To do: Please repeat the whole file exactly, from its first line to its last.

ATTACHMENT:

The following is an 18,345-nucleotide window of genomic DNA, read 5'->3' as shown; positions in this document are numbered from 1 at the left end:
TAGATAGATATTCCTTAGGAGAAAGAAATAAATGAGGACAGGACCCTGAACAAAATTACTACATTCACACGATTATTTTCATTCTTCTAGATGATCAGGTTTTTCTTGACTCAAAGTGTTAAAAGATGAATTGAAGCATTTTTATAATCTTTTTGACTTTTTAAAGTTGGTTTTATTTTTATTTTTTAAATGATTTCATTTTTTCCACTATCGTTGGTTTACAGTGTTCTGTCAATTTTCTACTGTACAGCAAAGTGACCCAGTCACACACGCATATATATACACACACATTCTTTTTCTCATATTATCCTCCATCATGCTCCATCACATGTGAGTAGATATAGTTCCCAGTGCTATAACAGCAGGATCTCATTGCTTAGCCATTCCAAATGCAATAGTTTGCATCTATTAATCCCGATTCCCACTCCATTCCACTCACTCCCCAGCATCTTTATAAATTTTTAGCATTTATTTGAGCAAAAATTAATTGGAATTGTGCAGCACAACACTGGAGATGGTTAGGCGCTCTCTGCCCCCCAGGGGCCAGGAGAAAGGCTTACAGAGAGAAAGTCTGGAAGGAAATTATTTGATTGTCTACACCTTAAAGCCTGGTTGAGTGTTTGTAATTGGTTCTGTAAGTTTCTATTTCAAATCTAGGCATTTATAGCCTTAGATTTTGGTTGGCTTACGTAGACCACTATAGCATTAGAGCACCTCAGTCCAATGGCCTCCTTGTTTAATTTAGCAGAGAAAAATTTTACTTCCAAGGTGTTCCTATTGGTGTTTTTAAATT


The following is an 18,345-nucleotide window of genomic DNA, read 5'->3' as shown; positions in this document are numbered from 1 at the left end:
TAGATAGATATTCCTTAGGAGAAAGAAATAAATGAGGACAGGACCCTGAACAAAATTACTACATTCACACGATTATTTTCATTCTTCTAGATGATCAGGTTTTTCTTGACTCAAAGTGTTAAAAGATGAATTGAAGCATTTTTATAATCTTTTTGACTTTTTAAAGTTGGTTTTATTTTTATTTTTTAAATGATTTCATTTTTTCCACTATCGTTGGTTTACAGTGTTCTGTCAATTTTCTACTGTACAGCAAAGTGACCCAGTCACACACGCATATATATACACACACATTCTTTTTCTCATATTATCCTCCATCATGCTCCATCACATGTGAGTAGATATAGTTCCCAGTGCTATAACAGCAGGATCTCATTGCTTAGCCATTCCAAATGCAATAGTTTGCATCTATTAATCCCGATTCCCACTCCATTCCACTCACTCCCCAGCATCTTTATAAATTTTTAGCATTTATTTGAGCAAAAATTAATTGGAATTGTGCAGCACAACACTGGAGATGGTTAGGCGCTCTCTGCCCCCCAGGGGCCAGGAGAAAGGCTTACAGAGAGAAAGTCTGGAAGGAAATTATTTGATTGTCTACACCTTAAAGCCTGGTTGAGTGTTTGTAATTGGTTCTGTAAGTTTCTATTTCAAATCTAGGCATTTATAGCCTTAGATTTTGGTTGGCTTACGTAGACCACTATAGCATTAGAGCACCTCAGTCCAATGGCCTCCTTGTTTAATTTAGCAGAGAAAAATTTTACTTCCAAGGTGTTCCTATTGGTGTTTTTAAATT